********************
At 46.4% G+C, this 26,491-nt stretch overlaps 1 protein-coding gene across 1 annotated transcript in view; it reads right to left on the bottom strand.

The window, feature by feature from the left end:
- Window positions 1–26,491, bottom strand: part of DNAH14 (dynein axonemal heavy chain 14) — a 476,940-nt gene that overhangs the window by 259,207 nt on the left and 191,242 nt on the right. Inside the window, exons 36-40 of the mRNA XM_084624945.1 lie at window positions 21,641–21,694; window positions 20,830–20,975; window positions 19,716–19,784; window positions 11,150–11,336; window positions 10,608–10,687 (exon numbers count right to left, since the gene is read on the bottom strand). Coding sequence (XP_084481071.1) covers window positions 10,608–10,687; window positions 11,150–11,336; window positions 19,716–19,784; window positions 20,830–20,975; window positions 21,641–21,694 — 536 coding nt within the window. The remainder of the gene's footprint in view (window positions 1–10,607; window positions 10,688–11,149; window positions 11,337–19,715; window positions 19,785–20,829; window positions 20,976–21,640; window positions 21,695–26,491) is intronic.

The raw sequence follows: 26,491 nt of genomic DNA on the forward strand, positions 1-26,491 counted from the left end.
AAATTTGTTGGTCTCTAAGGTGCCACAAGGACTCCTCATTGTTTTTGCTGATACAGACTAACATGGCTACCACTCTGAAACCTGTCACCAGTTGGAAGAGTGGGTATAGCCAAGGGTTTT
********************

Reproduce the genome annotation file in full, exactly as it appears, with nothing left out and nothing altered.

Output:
At 46.4% G+C, this 26,491-nt stretch overlaps 1 protein-coding gene across 1 annotated transcript in view; it reads right to left on the bottom strand.

The window, feature by feature from the left end:
- Window positions 1–26,491, bottom strand: part of DNAH14 (dynein axonemal heavy chain 14) — a 476,940-nt gene that overhangs the window by 259,207 nt on the left and 191,242 nt on the right. Inside the window, exons 36-40 of the mRNA XM_084624945.1 lie at window positions 21,641–21,694; window positions 20,830–20,975; window positions 19,716–19,784; window positions 11,150–11,336; window positions 10,608–10,687 (exon numbers count right to left, since the gene is read on the bottom strand). Coding sequence (XP_084481071.1) covers window positions 10,608–10,687; window positions 11,150–11,336; window positions 19,716–19,784; window positions 20,830–20,975; window positions 21,641–21,694 — 536 coding nt within the window. The remainder of the gene's footprint in view (window positions 1–10,607; window positions 10,688–11,149; window positions 11,337–19,715; window positions 19,785–20,829; window positions 20,976–21,640; window positions 21,695–26,491) is intronic.

The raw sequence follows: 26,491 nt of genomic DNA on the forward strand, positions 1-26,491 counted from the left end.
AAATTTGTTGGTCTCTAAGGTGCCACAAGGACTCCTCATTGTTTTTGCTGATACAGACTAACATGGCTACCACTCTGAAACCTGTCACCAGTTGGAAGAGTGGGTATAGCCAAGGGTTTT